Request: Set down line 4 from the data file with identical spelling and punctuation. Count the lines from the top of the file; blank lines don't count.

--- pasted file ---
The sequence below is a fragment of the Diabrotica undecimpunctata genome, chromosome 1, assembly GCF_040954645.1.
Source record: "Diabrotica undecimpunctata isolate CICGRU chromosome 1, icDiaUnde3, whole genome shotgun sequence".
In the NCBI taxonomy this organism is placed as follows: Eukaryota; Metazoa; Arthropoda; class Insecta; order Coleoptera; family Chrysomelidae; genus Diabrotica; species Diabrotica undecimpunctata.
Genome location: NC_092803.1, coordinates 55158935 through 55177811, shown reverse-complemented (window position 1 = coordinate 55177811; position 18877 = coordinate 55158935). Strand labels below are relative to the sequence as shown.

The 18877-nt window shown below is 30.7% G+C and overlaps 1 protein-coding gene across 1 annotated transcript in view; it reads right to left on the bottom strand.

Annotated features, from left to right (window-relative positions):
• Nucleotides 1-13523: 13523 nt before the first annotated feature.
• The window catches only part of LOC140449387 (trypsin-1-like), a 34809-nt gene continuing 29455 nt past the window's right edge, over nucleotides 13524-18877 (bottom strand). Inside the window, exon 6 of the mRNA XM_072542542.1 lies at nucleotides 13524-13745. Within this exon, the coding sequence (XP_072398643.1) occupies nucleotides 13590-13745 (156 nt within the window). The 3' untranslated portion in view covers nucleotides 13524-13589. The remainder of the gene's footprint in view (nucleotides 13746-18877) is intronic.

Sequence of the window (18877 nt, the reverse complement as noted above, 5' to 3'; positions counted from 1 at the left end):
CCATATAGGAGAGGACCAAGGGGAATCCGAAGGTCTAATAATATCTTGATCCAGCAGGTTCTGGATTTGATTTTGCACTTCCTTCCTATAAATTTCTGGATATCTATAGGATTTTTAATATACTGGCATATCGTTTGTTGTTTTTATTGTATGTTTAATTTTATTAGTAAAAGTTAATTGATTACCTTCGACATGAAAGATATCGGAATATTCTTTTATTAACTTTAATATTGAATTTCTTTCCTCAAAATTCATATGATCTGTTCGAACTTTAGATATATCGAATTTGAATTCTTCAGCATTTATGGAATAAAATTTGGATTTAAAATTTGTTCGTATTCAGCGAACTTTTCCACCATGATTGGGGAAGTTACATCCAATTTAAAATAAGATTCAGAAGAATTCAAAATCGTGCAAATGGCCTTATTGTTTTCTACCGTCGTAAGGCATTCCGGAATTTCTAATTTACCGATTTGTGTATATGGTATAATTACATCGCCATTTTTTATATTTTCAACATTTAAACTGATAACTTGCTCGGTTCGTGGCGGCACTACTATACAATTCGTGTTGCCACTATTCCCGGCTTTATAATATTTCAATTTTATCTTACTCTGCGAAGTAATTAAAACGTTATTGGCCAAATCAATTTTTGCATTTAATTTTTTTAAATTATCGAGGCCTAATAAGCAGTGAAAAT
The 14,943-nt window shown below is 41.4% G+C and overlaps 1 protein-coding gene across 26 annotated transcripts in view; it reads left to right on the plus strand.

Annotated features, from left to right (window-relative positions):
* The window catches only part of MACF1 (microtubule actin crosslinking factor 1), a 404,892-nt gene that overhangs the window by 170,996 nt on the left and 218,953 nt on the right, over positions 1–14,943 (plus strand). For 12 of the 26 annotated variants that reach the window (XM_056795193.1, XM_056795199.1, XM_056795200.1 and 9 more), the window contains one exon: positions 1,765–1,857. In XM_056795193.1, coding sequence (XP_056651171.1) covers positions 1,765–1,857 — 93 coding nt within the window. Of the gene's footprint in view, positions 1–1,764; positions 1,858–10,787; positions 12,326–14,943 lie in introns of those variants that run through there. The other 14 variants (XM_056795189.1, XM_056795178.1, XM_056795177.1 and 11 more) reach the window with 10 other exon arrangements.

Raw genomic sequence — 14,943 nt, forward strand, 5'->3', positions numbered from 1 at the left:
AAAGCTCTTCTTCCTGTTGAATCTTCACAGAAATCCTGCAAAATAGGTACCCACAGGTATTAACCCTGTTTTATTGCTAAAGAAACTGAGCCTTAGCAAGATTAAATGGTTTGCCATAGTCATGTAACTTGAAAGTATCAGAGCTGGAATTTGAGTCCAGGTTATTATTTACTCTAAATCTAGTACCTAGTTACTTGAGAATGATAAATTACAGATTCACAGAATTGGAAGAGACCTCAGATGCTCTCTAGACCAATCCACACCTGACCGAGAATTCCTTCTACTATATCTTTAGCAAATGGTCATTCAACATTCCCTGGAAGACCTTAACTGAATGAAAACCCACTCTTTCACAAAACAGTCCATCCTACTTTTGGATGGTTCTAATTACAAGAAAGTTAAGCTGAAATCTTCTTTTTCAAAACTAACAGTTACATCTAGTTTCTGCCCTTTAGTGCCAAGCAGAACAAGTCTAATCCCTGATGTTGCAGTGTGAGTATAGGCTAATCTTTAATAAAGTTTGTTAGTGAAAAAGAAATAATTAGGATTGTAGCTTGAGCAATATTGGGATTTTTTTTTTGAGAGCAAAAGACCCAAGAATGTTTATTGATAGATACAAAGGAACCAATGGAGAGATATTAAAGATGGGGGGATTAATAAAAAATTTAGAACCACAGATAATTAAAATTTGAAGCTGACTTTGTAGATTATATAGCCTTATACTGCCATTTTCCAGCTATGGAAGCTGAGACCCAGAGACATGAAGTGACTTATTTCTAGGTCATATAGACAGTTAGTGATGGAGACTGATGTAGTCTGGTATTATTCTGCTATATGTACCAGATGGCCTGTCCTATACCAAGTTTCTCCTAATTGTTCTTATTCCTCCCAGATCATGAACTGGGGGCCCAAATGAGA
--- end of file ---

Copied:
Genome location: NC_092803.1, coordinates 55158935 through 55177811, shown reverse-complemented (window position 1 = coordinate 55177811; position 18877 = coordinate 55158935). Strand labels below are relative to the sequence as shown.